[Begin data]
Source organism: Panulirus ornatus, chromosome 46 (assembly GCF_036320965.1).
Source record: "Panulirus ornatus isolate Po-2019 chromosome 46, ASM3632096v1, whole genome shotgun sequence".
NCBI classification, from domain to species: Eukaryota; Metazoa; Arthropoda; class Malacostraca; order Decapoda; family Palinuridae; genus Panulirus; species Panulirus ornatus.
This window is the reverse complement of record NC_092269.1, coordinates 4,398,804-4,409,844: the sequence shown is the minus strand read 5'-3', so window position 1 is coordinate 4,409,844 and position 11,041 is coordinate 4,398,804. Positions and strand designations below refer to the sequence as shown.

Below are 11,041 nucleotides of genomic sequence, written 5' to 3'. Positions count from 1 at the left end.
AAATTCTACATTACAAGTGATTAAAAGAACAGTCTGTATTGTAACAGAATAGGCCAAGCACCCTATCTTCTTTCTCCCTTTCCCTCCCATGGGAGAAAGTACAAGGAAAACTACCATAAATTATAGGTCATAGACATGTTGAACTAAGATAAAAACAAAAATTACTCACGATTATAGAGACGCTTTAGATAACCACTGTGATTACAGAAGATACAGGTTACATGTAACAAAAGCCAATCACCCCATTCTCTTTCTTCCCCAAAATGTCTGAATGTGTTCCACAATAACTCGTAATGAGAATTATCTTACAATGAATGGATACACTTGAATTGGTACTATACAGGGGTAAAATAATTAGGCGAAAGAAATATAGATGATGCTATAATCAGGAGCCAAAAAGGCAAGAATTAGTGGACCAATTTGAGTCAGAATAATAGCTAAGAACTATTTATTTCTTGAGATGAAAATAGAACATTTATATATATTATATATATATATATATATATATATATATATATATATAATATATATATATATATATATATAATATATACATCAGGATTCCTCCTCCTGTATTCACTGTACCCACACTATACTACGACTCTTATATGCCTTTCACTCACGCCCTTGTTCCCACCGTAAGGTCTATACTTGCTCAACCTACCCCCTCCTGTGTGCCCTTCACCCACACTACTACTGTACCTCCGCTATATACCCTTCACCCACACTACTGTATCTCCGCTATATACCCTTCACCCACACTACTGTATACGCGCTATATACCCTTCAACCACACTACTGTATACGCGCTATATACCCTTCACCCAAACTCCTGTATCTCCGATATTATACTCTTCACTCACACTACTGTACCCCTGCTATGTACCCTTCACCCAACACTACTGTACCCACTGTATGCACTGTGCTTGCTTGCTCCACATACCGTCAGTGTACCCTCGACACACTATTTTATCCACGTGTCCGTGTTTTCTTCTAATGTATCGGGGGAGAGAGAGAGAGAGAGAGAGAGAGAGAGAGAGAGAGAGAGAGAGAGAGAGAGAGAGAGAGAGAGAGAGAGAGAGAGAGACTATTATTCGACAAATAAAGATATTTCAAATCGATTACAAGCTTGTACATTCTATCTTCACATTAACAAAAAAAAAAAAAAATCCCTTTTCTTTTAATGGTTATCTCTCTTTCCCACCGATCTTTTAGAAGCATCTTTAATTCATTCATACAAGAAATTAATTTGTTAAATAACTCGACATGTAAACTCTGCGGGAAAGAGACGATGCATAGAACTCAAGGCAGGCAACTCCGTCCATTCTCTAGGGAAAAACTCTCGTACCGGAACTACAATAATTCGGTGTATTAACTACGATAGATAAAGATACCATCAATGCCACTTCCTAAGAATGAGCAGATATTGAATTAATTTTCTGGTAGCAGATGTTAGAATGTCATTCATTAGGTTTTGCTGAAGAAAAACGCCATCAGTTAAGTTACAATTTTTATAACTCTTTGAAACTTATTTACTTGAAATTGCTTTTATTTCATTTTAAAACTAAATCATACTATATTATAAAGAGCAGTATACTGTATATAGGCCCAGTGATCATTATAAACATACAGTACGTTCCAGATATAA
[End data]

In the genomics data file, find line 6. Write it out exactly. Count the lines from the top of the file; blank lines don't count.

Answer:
AAATTCTACATTACAAGTGATTAAAAGAACAGTCTGTATTGTAACAGAATAGGCCAAGCACCCTATCTTCTTTCTCCCTTTCCCTCCCATGGGAGAAAGTACAAGGAAAACTACCATAAATTATAGGTCATAGACATGTTGAACTAAGATAAAAACAAAAATTACTCACGATTATAGAGACGCTTTAGATAACCACTGTGATTACAGAAGATACAGGTTACATGTAACAAAAGCCAATCACCCCATTCTCTTTCTTCCCCAAAATGTCTGAATGTGTTCCACAATAACTCGTAATGAGAATTATCTTACAATGAATGGATACACTTGAATTGGTACTATACAGGGGTAAAATAATTAGGCGAAAGAAATATAGATGATGCTATAATCAGGAGCCAAAAAGGCAAGAATTAGTGGACCAATTTGAGTCAGAATAATAGCTAAGAACTATTTATTTCTTGAGATGAAAATAGAACATTTATATATATTATATATATATATATATATATATATATATATATATATAATATATATATATATATATATATAATATATACATCAGGATTCCTCCTCCTGTATTCACTGTACCCACACTATACTACGACTCTTATATGCCTTTCACTCACGCCCTTGTTCCCACCGTAAGGTCTATACTTGCTCAACCTACCCCCTCCTGTGTGCCCTTCACCCACACTACTACTGTACCTCCGCTATATACCCTTCACCCACACTACTGTATCTCCGCTATATACCCTTCACCCACACTACTGTATACGCGCTATATACCCTTCAACCACACTACTGTATACGCGCTATATACCCTTCACCCAAACTCCTGTATCTCCGATATTATACTCTTCACTCACACTACTGTACCCCTGCTATGTACCCTTCACCCAACACTACTGTACCCACTGTATGCACTGTGCTTGCTTGCTCCACATACCGTCAGTGTACCCTCGACACACTATTTTATCCACGTGTCCGTGTTTTCTTCTAATGTATCGGGGGAGAGAGAGAGAGAGAGAGAGAGAGAGAGAGAGAGAGAGAGAGAGAGAGAGAGAGAGAGAGAGAGAGAGAGAGAGAGAGACTATTATTCGACAAATAAAGATATTTCAAATCGATTACAAGCTTGTACATTCTATCTTCACATTAACAAAAAAAAAAAAAAATCCCTTTTCTTTTAATGGTTATCTCTCTTTCCCACCGATCTTTTAGAAGCATCTTTAATTCATTCATACAAGAAATTAATTTGTTAAATAACTCGACATGTAAACTCTGCGGGAAAGAGACGATGCATAGAACTCAAGGCAGGCAACTCCGTCCATTCTCTAGGGAAAAACTCTCGTACCGGAACTACAATAATTCGGTGTATTAACTACGATAGATAAAGATACCATCAATGCCACTTCCTAAGAATGAGCAGATATTGAATTAATTTTCTGGTAGCAGATGTTAGAATGTCATTCATTAGGTTTTGCTGAAGAAAAACGCCATCAGTTAAGTTACAATTTTTATAACTCTTTGAAACTTATTTACTTGAAATTGCTTTTATTTCATTTTAAAACTAAATCATACTATATTATAAAGAGCAGTATACTGTATATAGGCCCAGTGATCATTATAAACATACAGTACGTTCCAGATATAA